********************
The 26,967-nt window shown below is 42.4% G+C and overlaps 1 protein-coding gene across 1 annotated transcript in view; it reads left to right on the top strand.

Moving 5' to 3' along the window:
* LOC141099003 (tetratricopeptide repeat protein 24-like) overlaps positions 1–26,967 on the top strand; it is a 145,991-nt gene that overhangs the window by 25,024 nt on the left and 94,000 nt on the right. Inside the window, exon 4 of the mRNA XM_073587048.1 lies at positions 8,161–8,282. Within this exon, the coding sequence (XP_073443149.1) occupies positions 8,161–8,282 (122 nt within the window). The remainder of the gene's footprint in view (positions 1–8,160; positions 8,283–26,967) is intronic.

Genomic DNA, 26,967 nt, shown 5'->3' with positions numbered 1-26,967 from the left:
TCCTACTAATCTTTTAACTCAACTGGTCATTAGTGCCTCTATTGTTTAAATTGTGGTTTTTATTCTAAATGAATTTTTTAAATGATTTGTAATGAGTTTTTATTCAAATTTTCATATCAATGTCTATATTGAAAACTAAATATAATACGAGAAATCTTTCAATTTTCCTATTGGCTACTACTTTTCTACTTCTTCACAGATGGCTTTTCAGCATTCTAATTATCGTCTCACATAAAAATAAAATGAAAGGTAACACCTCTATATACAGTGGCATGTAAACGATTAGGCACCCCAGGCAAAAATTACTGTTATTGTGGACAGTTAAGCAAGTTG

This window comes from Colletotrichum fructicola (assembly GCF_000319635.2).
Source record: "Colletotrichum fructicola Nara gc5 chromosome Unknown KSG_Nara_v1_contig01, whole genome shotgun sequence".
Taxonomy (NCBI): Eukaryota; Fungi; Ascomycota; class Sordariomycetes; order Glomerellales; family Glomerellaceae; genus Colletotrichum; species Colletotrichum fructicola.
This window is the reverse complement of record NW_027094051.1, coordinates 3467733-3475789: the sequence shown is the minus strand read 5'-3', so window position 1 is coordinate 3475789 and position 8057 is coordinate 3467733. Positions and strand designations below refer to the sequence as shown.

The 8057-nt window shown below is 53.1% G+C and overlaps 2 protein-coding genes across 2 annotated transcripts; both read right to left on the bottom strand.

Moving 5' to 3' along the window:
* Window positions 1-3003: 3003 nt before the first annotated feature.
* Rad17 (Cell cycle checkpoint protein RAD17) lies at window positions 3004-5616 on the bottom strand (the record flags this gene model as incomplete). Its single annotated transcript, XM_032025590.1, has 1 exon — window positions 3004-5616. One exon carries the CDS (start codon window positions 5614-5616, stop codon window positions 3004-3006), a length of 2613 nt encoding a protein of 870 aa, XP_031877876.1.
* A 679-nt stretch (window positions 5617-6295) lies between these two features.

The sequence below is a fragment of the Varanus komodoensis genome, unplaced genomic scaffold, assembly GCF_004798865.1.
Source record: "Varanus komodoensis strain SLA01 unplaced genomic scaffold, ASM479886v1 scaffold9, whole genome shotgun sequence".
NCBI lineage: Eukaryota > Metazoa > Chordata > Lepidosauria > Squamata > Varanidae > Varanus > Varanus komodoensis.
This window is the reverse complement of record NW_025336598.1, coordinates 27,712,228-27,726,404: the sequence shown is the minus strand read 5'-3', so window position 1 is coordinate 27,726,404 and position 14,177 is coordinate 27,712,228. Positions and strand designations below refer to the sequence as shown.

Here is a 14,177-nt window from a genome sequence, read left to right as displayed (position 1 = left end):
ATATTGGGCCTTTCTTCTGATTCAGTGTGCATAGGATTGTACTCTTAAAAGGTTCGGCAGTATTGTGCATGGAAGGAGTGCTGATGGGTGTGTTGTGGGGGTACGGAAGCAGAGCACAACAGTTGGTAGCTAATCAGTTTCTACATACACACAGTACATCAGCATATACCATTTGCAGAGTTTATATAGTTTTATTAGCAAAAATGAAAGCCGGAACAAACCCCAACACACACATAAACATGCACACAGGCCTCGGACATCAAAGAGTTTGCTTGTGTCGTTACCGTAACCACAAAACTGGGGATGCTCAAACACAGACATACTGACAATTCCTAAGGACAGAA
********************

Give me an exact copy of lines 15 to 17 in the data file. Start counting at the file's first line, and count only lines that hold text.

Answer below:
The sequence below is a fragment of the Varanus komodoensis genome, unplaced genomic scaffold, assembly GCF_004798865.1.
Source record: "Varanus komodoensis strain SLA01 unplaced genomic scaffold, ASM479886v1 scaffold9, whole genome shotgun sequence".
NCBI lineage: Eukaryota > Metazoa > Chordata > Lepidosauria > Squamata > Varanidae > Varanus > Varanus komodoensis.